MICHEL MARTIN, Host:
Every Friday, we bring you conversations about faith and spirituality.
This week, we want to talk about tithing. The holiday season is upon us, and many are thinking about their yearend gifts but for the religiously committed, the giving is supposed to last all year long.
Tithing, or the giving up of a tenth of one's income, is a tradition for many. But now, some congregants and even clergy, are questioning the practice. They say it's a mystery of the Bible that's a turn off.
So we're going to talk about it with Reverend Marty Baker. He's pastor of Stevens Creek Church in Augusta, Georgia. He joins us from Georgia Public Broadcasting in Augusta. And - I think in Atlanta, actually - and Rev. Bob Barbour of Union Missionary Baptist Church in Chesapeake, Ohio. He joins us by phone from his office.
Reverends, both, thank you so much for speaking with us.
MARTY BAKER: Thank you.
BOB BARBOUR: Michel, it's great to be here.
MARTIN: Reverend Baker, if I would start with you, what's the biblical basis for tithing?
BAKER: We look at the Old Testament as setting a standard of 10 percent of giving to the Lord. And when we consider tithing at Stevens Creek Church, we encourage people to give out of a generous heart, out of the loving heart. We never mandate it. But we do teach that the Bible sets a standard of bringing the first 10 percent of one's income to the Lord's work.
MARTIN: And Reverend Barbour, you no longer - I understand that you encourage giving, of course, but that you no longer preach about tithing, specifically. Why not?
BARBOUR: We do encourage giving, and we believe that it's a command for a New Testament believer. We, however, believe that tithing is an Old Testament principle. We are not under the Old Testament law anymore as believers in Christ. We are under grace, and we teach grace giving.
MARTIN: How did you come to that insight?
BARBOUR: Through the study of the Scriptures.
MARTIN: Did members of the congregation come to you to discuss this or was this something that you developed on your own while you were in your period of study? I guess I'm what I'm wondering was this kind of a grassroots movement that folks in the congregation that you know, I don't, I'm not feeling this? Or was this something that you came to you through your own study?
BARBOUR: (Unintelligible) movement has been something that Bible teachers have taught for years and years and years. And I was just a little slow in my coming to a conviction concerning it, but I certainly have it now.
MARTIN: Reverend Baker, you feel so strongly about giving that you started up a company, Secure Give, that allows people at their places of worship to give via a credit or a debit card. You actually set up a giving kiosk machines in churches.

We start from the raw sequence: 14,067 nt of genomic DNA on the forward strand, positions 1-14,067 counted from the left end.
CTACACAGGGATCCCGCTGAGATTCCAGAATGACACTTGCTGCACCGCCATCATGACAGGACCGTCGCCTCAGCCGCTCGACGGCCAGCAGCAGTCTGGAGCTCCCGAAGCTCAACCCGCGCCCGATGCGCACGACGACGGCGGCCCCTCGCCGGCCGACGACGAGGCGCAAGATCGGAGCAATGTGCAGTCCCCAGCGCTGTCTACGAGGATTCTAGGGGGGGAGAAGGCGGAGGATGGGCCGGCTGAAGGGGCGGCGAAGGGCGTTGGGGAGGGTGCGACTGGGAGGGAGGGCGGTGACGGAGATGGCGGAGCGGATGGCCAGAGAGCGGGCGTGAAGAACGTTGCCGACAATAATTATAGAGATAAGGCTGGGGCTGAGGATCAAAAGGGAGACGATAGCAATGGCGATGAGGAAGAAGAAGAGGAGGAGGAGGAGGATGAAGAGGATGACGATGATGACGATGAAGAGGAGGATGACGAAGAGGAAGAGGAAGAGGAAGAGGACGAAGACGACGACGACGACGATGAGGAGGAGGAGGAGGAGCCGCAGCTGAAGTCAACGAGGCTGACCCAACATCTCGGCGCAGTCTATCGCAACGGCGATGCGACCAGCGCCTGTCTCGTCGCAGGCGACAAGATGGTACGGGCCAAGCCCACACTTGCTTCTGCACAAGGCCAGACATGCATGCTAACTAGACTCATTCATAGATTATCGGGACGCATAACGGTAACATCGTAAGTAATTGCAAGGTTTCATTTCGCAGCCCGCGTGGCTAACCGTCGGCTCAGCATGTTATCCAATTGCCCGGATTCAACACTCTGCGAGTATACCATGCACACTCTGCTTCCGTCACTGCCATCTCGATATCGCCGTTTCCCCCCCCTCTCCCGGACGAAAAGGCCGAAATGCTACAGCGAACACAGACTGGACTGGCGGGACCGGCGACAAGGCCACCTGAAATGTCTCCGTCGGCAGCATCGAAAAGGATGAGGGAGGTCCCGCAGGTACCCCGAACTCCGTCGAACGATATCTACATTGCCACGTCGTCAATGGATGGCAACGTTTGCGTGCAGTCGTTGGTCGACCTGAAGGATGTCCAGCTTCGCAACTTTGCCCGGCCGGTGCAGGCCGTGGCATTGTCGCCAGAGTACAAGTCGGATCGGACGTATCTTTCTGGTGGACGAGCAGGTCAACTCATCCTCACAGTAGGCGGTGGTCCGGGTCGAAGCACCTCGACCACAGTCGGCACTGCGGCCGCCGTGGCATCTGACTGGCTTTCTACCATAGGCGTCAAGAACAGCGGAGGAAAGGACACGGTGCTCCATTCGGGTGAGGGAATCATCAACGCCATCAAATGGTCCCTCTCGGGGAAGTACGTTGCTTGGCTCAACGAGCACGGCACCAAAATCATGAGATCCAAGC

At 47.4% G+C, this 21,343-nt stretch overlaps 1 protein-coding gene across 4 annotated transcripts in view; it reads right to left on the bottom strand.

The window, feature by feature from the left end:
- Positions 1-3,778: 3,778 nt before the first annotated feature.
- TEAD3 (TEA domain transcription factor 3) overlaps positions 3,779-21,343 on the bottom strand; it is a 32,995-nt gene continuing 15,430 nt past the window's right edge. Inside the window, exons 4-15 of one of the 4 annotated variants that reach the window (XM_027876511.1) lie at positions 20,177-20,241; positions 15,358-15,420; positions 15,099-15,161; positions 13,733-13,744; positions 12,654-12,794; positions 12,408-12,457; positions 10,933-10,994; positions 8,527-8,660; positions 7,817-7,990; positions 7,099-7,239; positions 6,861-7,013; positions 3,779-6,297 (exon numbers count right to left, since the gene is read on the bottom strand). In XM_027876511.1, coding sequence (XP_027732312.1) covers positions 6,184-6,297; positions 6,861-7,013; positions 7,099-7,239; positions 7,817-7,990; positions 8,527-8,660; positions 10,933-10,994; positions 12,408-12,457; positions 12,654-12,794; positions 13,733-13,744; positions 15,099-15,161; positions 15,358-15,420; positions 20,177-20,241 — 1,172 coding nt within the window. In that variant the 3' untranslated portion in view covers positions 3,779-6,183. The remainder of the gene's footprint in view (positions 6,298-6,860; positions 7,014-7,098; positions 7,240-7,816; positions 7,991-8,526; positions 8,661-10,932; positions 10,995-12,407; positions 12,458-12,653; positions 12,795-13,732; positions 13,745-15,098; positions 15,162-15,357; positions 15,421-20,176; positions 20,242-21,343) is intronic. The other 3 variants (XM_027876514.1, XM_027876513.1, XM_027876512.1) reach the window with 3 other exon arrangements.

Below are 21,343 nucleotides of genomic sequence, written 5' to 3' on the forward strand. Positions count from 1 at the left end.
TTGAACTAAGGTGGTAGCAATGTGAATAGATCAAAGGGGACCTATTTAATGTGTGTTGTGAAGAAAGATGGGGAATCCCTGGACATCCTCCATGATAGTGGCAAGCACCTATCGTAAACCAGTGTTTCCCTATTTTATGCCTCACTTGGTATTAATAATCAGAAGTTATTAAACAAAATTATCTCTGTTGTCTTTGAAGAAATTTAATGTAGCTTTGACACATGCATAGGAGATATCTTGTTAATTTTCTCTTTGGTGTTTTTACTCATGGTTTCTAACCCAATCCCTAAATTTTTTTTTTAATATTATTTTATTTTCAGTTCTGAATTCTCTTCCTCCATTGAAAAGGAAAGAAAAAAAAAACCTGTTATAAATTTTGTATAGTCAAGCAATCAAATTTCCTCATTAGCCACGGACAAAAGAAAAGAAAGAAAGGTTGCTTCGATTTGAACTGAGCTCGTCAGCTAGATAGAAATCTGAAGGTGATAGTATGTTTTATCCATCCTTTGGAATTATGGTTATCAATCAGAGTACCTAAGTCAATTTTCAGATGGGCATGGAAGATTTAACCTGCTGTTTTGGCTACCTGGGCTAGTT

MARTIN: What's your reaction to that?
BAKER: Yes, we do. I mean, we are passionate about expanding the greater good in the culture and we are passionate expanded - about expanding the local church ministries. And what we realized a few years ago is that people do not carry cash and they don't carry a checkbook. And what happens when they go to the house of the Lord, they go to the temple, and they're prompted to give. How would they give?
And so, as a result of that, we created Secure Give and we focused on providing the technology that allows church members and non-profits to donate to something they really believe in with a method - a debit card, a credit card - that they are used to carry own business. And it's been very interesting. We have over 60 locations across America using a giving kiosk. And at Steven's Creek Church, we've seen a remarkable result.
In fact, when we first put in the unit, we received about $100,000 that first year. The second year is about $200,000. And this year, we'll be close to $300,000, where people will come and swipe their card and say, I want to donate to the Lord's work with my debit card.
MARTIN: Debits and credit - do I have that right? It's debit cards and credit cards because, I think...
BAKER: You know...
MARTIN: ...some might wonder whether that's really a good practice to encourage people to tithe with a credit card.
BAKER: Exactly. And we understand that - and at Secure Give, we will work with that local congregation. And if they have an issue with credit, we'll set the machine up to be debit only, or if they do not have an issue with credit, we'll do debit and credit. But the heart of Secure Give is to help that local church so we'll never want to go against their core values and helping them raise their stewardship emphasis.
MARTIN: But what would you say to those who argue that the practice dates from a time where there was no social safety net beyond the family, that the church or the temple was - in essence social security - that that was the only way that folks were taken care of? And now that we have social security and Medicare and pay hefty sums for that out of our salaries, that this is an outdated practice?
BAKER: Well, I think that the scriptural heart of it will never be outdated. Even though we do pay taxes and social security, the heart of the local church is still to reach into and help the under-resourced in our community whether it's the food banks or clothing ministries, or just basic help.